Tag Archives: fall

To Your Health

If you enjoy good health, chances are you may take it for granted. Until it’s gone. A cancer diagnosis, a heart attack, a bad fall: these can be a wake-up call that life is finite and health is never guaranteed. Even if you have been taking good care of yourself, things can still happen. When you get the wake-up call, you may respond with appropriate action, possibly making life changes, or you may not. It’s up to you.

            I had such a wake-up call in 2019, when I had a bad fall, even though I knew that falls can greatly impair a person’s mobility for life, especially if he or she is elderly.

I was being stupid, standing precariously on a kitchen chair, and I have not been so careless since. I cracked my pelvis and had difficulty sleeping, walking and getting my prescription for pain pills refilled. Although I recovered completely, it took months, and I did not enjoy the experience.

            I have been lucky enough to avoid the coronavirus, and I do believe it was luck, because I have been to quite a few gatherings in the last year. They have mostly been small, with everyone masked and socially distant, except for Christmas with family. I also have a couple of “pods” that I meet with often: my daughter’s family (four of us) and the several members of my writers’ group. I attend classes at the Y where we are all masked and maintain social distance.

            My church offers an in-person service each Sunday, with masks and social distancing required, and I have been attending regularly. Additionally, I belong to a book club that meets exclusively outdoors once a month. It has been too cold for the last two months, but we hope to meet in March. I am grateful that my family and friends have been cautious and follow guidelines, and I am especially grateful to have had these people in my life when personal interactions have been so limited.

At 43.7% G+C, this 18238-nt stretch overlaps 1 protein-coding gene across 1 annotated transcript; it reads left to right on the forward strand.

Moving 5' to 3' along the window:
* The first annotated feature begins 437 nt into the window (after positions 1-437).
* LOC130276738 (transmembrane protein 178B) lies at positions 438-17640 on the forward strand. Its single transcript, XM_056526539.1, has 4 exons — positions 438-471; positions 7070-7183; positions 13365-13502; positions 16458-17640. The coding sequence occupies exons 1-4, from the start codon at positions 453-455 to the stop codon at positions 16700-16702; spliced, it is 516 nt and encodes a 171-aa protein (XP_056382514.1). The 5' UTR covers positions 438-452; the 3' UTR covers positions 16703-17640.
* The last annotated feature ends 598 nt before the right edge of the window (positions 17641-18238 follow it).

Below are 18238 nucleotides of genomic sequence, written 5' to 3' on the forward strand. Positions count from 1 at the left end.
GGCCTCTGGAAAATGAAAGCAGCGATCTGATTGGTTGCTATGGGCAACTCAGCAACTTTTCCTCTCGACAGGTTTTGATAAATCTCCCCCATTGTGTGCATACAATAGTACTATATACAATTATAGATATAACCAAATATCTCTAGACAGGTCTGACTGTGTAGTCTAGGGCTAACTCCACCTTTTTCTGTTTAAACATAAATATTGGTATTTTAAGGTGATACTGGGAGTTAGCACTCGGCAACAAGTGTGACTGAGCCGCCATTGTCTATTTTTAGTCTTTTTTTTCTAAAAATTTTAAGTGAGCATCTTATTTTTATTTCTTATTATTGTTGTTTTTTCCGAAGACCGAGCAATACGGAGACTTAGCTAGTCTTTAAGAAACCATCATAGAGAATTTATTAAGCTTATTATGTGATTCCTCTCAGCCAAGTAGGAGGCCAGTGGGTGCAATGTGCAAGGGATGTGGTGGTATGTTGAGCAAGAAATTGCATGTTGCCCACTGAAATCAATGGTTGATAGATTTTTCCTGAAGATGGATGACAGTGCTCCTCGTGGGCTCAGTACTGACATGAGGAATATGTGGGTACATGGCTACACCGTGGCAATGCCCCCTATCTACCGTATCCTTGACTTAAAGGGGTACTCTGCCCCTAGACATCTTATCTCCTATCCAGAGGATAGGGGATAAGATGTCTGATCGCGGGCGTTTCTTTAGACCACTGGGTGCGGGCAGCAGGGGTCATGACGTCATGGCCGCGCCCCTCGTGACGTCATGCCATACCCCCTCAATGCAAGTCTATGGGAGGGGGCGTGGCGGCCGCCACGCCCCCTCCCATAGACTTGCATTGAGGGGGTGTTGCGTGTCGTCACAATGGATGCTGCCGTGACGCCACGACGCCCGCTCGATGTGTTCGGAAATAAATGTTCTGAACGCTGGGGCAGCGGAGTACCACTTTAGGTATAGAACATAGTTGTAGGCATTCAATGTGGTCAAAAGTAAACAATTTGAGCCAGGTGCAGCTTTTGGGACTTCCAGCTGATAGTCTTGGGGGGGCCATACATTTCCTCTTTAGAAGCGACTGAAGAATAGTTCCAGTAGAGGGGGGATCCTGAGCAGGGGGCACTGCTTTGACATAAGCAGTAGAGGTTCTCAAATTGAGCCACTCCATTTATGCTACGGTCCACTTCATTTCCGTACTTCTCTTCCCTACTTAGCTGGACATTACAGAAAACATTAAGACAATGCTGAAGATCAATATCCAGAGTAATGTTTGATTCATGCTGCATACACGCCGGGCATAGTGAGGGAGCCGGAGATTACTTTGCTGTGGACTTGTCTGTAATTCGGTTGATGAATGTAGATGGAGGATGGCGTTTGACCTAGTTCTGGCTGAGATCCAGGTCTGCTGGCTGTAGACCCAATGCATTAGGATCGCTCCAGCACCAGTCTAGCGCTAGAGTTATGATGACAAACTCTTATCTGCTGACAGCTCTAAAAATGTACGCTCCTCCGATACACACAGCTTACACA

Now I have completed my Covid-19 vaccinations. I intend to proceed with caution and continue to wear a mask and socially distance until it’s safe not to do so. That may be later than we think.

            We have all had our lives compromised over the last year, but there are positive ways of looking at anything. The fact that we even have a vaccine is cause for optimism. Experts did not believe it could be done so quickly.

            Although many thousands have died, we have heard and seen inspiring stories of nurses and doctors who have worked tirelessly to keep others alive this last year, despite all the difficulties involved and the emotional toll it has taken. Others have found creative ways to overcome the hardships of the pandemic, thanks to the indomitable human spirit.

            When the worst is over, we will smile at each other as we emerge from isolation into the beautiful world we inhabit and celebrate that we survived. We will hug the ones we have missed hugging, and we will enjoy the lives that we put on hold. I mourn the loss of every person that died due to Covid, and those that have become debilitated. I know what their loved ones are going through. I also lost my husband a year ago, though not to Covid, and I am still grieving.